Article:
One of the most overlooked challenges of a hilly course is the demand the downhill portion places on your muscles. Of course, you have to prepare for the uphill and most people seem to do this well. However, you also have to prepare to run downhill. The uphill, although difficult, is not what sets you off. Whenever you run there are concentric and eccentric contractions occurring in the leg muscles. Running downhill places significantly more forceful eccentric loading on your legs than running on flat land. After the repeated nature of these eccentric contractions, your legs will begin to lose contractile force, resulting in a slowdown and heavy legs. That is, unless you specifically prepare for this in your training. The key is to incorporate small amounts of downhill running (at race pace) into your weekly runs. Your body gradually begins to buffer this accumulation of eccentric warfare on your legs. How much and how often will vary greatly from runner to runner. In general, this should be progressive in nature.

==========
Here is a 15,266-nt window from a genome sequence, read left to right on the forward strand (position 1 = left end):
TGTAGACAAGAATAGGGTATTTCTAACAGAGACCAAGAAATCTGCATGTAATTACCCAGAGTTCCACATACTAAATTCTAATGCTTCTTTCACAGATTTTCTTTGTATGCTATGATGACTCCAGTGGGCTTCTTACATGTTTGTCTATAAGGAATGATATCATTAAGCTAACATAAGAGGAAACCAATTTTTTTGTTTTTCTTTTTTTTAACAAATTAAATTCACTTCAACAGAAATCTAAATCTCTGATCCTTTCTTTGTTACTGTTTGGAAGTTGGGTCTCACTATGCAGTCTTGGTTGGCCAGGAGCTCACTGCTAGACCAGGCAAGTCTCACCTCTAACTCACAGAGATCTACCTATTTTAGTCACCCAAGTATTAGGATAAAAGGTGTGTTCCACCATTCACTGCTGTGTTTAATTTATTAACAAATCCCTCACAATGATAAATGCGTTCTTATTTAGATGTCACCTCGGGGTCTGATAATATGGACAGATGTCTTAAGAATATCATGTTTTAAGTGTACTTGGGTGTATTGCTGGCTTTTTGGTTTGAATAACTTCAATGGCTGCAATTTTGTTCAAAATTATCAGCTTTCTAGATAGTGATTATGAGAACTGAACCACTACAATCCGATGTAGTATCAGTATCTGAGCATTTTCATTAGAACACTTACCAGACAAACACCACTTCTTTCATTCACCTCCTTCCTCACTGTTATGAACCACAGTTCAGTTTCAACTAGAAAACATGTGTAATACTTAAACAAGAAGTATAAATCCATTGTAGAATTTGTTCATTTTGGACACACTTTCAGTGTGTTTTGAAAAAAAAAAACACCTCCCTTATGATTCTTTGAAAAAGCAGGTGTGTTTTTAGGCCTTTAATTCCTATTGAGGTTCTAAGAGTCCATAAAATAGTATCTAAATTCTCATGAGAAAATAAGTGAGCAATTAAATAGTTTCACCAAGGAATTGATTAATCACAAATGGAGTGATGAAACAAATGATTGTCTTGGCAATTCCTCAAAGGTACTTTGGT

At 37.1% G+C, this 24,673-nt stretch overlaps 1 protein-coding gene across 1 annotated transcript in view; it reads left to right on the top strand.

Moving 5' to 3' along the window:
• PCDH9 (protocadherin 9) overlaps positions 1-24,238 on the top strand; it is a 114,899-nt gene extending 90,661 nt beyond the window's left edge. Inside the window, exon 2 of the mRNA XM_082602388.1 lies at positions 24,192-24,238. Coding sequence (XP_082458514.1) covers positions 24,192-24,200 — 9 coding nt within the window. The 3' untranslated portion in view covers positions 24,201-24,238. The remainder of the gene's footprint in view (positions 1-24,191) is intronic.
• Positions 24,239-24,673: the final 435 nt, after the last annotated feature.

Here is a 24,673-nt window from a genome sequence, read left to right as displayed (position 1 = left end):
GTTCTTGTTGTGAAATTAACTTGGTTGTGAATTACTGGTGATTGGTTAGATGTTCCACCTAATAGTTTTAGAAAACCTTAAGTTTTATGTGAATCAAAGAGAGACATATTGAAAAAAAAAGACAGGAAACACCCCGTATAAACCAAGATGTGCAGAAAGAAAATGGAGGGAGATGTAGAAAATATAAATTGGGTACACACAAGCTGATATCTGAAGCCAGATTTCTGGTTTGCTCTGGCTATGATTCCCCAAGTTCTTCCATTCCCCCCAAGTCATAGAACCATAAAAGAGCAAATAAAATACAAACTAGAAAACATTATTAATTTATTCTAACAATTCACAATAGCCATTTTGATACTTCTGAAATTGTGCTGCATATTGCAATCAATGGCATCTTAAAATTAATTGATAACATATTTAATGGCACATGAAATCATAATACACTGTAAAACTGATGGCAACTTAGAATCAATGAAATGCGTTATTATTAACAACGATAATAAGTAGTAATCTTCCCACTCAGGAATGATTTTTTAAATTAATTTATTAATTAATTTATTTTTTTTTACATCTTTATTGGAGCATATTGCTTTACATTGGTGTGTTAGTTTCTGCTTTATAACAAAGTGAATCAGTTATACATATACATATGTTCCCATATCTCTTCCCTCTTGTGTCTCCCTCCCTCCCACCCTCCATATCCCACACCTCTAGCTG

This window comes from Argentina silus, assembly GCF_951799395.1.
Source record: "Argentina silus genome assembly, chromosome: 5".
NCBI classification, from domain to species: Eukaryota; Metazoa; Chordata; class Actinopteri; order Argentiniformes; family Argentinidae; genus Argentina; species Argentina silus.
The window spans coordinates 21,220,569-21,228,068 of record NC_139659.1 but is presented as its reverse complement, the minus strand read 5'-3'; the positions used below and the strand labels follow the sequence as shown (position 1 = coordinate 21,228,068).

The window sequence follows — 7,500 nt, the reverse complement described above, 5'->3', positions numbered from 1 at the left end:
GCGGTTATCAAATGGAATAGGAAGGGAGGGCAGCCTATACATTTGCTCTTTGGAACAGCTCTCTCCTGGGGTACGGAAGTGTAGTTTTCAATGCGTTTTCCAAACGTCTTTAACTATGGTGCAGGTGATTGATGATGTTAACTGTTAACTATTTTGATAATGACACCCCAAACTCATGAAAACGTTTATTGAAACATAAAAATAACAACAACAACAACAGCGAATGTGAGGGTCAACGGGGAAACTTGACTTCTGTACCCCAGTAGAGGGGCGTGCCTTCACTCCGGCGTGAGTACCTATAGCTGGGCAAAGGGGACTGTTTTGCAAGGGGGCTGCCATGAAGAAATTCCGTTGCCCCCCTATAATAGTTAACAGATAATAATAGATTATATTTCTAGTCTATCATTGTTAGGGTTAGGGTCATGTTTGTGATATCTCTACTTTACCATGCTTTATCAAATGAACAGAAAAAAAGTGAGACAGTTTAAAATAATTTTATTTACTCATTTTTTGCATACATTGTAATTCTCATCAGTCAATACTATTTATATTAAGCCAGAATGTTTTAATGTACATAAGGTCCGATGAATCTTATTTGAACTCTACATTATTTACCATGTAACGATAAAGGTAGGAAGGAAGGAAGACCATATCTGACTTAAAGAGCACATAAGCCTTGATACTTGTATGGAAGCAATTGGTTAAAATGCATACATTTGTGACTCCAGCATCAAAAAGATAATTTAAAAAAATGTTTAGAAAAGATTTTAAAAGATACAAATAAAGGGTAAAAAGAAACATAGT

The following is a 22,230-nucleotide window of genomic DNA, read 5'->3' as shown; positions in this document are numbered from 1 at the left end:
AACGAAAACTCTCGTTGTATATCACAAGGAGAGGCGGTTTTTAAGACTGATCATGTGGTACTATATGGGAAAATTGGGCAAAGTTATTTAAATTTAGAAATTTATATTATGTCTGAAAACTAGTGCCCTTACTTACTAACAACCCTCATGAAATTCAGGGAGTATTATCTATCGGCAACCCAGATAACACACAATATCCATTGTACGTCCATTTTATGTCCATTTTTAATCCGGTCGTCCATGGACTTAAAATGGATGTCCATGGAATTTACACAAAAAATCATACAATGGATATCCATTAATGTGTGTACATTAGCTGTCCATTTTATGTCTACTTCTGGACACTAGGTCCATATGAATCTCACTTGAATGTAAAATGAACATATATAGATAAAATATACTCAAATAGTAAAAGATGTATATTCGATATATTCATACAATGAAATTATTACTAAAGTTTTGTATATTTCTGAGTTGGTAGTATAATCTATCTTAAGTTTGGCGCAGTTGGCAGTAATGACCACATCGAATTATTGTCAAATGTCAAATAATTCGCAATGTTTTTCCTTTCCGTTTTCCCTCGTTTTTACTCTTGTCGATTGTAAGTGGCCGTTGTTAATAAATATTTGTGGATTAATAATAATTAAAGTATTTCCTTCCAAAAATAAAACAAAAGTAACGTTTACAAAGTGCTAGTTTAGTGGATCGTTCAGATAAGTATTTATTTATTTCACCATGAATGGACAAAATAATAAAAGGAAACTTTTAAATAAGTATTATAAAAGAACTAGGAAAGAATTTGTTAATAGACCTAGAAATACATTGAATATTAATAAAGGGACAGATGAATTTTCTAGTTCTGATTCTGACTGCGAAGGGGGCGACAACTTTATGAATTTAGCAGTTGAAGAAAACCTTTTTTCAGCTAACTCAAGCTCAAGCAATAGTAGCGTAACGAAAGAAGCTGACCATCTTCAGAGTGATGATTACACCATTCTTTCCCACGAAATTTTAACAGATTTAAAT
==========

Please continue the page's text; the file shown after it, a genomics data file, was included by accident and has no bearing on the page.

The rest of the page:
Don’t ignore the demands of your next race. Training should be purposeful and specific to the course you plan on racing.